LPRC Integrate Walks Attendees Through an Aggressive Theft Scenario

The Loss Prevention Research Council (LPRC) held a unique event on February 22nd, in Gainesville, Florida, with select retailer and solution provider members of the LPRC brainstorming the “what-ifs” surrounding a violent theft incident. The first in what will be a series, Dr. Read Hayes and his team of researchers had set up a theoretical theft event in order to get the attendees to start thinking differently about ORC-type incidents. By using a pre-recorded video of an incident, the retailers and solution providers were able to visualize what the LPRC team calls “bang” or the theft event itself, left of bang (pre-event), and right of bang (post event). Two offenders moved from a grab and run at a pharmacy, jumped into a vehicle, drove to another retailer, and committed a grab and run with a gun before their eventual apprehension by local police.

By taking a specific incident and breaking it down into pieces, the groups were able to think more deeply about and discuss the technology in use and what could further aid police and loss prevention. With five different law enforcement agencies, forty solution providers, and over fifty retailers, the breakout groups were able to have a more robust conversation about the specific incident and how it could be better prevented and subsequently handled through the use of technology.

Thanks to solution provider participation with the LPRC Lab, the participants were able to see solutions in a “real-life” scenario. Solutions that could help retailers prevent the incident included video technology with the ability to track license plates, vehicle types, and recognize facial features. When the incident moved inside the store, solutions included cameras in-aisle, gun detection, electronic article surveillance, and shelf sweep prevention. Imagine an alert being spread throughout the community which includes a full offender, vehicle, and theft description. Law enforcement could be on the lookout for the specific group and alert surrounding retailers to be aware as well. During the scenario, the fictitious retailer was alerted in their special operations center and communicated quickly with local police and their stores.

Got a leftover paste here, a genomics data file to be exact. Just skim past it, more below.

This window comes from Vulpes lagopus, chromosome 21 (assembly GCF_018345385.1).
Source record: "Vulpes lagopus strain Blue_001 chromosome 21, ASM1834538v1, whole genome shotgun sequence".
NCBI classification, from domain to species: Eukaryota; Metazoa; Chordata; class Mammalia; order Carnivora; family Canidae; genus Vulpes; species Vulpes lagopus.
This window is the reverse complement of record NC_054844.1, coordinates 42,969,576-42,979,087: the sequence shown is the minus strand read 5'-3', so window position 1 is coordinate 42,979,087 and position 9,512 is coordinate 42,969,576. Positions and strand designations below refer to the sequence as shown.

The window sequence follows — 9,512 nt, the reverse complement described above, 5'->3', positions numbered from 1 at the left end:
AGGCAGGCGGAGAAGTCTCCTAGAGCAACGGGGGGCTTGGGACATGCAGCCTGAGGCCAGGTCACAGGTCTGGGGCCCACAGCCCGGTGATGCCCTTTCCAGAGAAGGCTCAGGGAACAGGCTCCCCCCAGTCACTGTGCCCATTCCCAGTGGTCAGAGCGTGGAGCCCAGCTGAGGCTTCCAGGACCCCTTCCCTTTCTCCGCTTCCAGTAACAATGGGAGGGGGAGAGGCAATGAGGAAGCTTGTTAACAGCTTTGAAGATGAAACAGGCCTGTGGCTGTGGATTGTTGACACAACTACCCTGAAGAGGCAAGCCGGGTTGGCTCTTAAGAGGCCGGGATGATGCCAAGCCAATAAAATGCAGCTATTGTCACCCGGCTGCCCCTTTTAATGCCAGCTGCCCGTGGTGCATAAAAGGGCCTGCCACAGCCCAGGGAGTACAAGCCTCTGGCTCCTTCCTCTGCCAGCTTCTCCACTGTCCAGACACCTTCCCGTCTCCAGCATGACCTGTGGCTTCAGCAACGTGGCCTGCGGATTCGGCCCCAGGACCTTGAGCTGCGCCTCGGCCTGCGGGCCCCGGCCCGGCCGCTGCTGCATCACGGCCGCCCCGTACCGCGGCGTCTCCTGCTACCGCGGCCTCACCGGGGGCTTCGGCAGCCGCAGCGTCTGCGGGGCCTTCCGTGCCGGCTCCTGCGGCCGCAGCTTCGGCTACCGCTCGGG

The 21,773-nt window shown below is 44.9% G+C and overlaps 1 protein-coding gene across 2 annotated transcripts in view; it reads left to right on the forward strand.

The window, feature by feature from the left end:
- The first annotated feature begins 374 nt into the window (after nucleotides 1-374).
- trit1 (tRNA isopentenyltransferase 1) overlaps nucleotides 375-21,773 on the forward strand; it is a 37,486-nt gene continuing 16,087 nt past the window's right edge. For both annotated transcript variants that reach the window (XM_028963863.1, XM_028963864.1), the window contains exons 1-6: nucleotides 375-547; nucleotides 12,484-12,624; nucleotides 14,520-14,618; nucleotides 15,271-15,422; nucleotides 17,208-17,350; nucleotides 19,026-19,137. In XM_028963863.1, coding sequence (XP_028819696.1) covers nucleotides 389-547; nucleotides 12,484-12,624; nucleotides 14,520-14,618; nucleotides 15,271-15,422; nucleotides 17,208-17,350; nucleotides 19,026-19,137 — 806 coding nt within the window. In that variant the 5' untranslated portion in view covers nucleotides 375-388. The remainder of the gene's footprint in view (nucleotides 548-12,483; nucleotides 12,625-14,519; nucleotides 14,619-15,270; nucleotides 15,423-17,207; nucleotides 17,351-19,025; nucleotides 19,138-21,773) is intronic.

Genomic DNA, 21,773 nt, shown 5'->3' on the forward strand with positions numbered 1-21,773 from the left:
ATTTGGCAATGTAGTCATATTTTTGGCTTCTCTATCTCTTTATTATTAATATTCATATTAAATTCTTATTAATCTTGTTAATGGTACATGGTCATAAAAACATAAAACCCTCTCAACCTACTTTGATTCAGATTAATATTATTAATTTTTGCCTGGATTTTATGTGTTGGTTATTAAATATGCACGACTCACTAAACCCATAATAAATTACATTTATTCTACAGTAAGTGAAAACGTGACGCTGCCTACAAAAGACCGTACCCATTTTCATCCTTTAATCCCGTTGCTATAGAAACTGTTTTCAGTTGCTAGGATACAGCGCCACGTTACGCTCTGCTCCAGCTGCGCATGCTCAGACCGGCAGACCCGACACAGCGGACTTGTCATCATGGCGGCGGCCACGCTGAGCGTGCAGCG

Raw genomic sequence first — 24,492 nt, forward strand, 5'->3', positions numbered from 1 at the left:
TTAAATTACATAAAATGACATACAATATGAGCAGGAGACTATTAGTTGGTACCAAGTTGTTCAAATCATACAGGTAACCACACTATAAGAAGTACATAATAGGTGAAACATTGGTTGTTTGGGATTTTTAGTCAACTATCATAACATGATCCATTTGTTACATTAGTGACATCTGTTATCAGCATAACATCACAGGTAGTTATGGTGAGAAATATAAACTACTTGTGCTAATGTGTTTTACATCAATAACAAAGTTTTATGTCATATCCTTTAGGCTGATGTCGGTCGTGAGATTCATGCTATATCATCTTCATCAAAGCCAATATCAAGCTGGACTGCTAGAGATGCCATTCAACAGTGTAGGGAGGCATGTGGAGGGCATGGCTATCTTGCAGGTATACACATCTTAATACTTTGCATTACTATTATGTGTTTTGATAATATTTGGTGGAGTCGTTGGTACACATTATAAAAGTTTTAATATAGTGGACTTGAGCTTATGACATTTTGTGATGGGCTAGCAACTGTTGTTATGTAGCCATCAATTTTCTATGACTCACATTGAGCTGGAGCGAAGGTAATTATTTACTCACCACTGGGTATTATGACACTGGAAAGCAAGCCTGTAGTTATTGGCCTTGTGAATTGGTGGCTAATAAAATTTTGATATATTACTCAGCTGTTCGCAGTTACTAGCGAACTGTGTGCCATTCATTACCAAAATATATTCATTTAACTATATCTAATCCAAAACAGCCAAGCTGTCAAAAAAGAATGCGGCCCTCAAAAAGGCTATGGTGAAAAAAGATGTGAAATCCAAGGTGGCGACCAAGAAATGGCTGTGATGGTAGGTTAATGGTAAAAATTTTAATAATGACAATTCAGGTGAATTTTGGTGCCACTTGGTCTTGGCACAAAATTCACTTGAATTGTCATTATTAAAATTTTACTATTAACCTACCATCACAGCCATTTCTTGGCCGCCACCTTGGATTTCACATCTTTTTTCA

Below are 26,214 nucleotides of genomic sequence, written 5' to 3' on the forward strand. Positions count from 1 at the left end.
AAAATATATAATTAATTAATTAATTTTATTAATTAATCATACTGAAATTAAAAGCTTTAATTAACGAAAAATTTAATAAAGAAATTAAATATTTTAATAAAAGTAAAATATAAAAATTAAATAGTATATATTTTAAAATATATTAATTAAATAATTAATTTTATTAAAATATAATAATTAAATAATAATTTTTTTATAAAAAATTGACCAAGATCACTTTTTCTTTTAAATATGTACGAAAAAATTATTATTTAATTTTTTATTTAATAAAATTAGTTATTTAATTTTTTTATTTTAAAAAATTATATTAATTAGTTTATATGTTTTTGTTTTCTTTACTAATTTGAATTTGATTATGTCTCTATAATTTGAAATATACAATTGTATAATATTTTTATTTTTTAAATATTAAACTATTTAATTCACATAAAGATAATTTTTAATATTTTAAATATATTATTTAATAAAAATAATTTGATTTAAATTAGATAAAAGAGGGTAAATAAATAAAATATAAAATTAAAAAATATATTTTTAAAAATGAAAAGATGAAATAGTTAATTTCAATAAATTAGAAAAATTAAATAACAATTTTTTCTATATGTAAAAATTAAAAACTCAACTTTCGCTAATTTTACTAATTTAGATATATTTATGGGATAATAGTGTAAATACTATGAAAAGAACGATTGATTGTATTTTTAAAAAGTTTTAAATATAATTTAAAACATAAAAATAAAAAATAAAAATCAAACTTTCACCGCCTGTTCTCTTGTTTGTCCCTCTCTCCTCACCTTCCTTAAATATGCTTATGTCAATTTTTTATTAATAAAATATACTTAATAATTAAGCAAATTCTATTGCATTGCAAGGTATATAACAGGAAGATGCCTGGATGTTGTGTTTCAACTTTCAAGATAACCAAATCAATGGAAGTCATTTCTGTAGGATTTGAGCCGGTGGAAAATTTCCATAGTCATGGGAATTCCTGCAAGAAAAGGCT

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Ultimately the bad guys were apprehended by police in the scenario, but the retailers in the discussion groups analyzed each step of the process to see where the gaps were and think about what technology could help in the future. Overwhelmingly, the attendees agreed that a way to quickly communicate between retailers and law enforcement is needed. The roadblocks to this continue to be governance of data with retailers and the concern about the possibility of a breach. Further discussion about ways to share data while maintaining anonymization was had in each group.

The passion in the groups to collaborate on mutually beneficial solutions was on full display, and the desire to help the industry was clear. The teams look forward to continuing the Integrate format in the future.

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